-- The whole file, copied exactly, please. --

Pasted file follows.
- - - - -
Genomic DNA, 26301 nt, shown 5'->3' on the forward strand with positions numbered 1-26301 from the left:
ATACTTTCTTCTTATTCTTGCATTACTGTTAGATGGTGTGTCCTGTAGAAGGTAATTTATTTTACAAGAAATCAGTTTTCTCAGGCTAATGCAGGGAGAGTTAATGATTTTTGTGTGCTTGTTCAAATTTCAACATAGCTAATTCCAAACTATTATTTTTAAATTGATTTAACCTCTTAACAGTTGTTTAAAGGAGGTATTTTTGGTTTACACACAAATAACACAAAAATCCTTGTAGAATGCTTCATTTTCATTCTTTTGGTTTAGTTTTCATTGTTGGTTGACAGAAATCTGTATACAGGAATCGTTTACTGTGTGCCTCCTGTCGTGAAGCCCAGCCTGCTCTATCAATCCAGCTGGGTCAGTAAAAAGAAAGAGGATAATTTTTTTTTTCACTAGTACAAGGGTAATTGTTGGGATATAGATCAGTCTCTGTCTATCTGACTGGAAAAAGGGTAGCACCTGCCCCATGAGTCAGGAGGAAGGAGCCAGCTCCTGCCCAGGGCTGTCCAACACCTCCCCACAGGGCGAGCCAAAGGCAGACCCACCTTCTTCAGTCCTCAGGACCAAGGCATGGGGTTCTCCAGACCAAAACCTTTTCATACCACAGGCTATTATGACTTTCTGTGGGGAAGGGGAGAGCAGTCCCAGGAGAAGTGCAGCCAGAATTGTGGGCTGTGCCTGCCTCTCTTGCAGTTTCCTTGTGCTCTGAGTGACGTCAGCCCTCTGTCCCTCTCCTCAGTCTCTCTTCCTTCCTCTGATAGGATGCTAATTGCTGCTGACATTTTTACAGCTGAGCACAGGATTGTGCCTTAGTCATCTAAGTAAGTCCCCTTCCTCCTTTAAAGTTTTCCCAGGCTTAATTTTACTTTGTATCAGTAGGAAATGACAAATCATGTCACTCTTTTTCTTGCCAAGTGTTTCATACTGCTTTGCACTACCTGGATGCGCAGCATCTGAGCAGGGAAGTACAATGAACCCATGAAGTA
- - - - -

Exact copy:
Genomic DNA, 26301 nt, shown 5'->3' on the forward strand with positions numbered 1-26301 from the left:
ATACTTTCTTCTTATTCTTGCATTACTGTTAGATGGTGTGTCCTGTAGAAGGTAATTTATTTTACAAGAAATCAGTTTTCTCAGGCTAATGCAGGGAGAGTTAATGATTTTTGTGTGCTTGTTCAAATTTCAACATAGCTAATTCCAAACTATTATTTTTAAATTGATTTAACCTCTTAACAGTTGTTTAAAGGAGGTATTTTTGGTTTACACACAAATAACACAAAAATCCTTGTAGAATGCTTCATTTTCATTCTTTTGGTTTAGTTTTCATTGTTGGTTGACAGAAATCTGTATACAGGAATCGTTTACTGTGTGCCTCCTGTCGTGAAGCCCAGCCTGCTCTATCAATCCAGCTGGGTCAGTAAAAAGAAAGAGGATAATTTTTTTTTTCACTAGTACAAGGGTAATTGTTGGGATATAGATCAGTCTCTGTCTATCTGACTGGAAAAAGGGTAGCACCTGCCCCATGAGTCAGGAGGAAGGAGCCAGCTCCTGCCCAGGGCTGTCCAACACCTCCCCACAGGGCGAGCCAAAGGCAGACCCACCTTCTTCAGTCCTCAGGACCAAGGCATGGGGTTCTCCAGACCAAAACCTTTTCATACCACAGGCTATTATGACTTTCTGTGGGGAAGGGGAGAGCAGTCCCAGGAGAAGTGCAGCCAGAATTGTGGGCTGTGCCTGCCTCTCTTGCAGTTTCCTTGTGCTCTGAGTGACGTCAGCCCTCTGTCCCTCTCCTCAGTCTCTCTTCCTTCCTCTGATAGGATGCTAATTGCTGCTGACATTTTTACAGCTGAGCACAGGATTGTGCCTTAGTCATCTAAGTAAGTCCCCTTCCTCCTTTAAAGTTTTCCCAGGCTTAATTTTACTTTGTATCAGTAGGAAATGACAAATCATGTCACTCTTTTTCTTGCCAAGTGTTTCATACTGCTTTGCACTACCTGGATGCGCAGCATCTGAGCAGGGAAGTACAATGAACCCATGAAGTA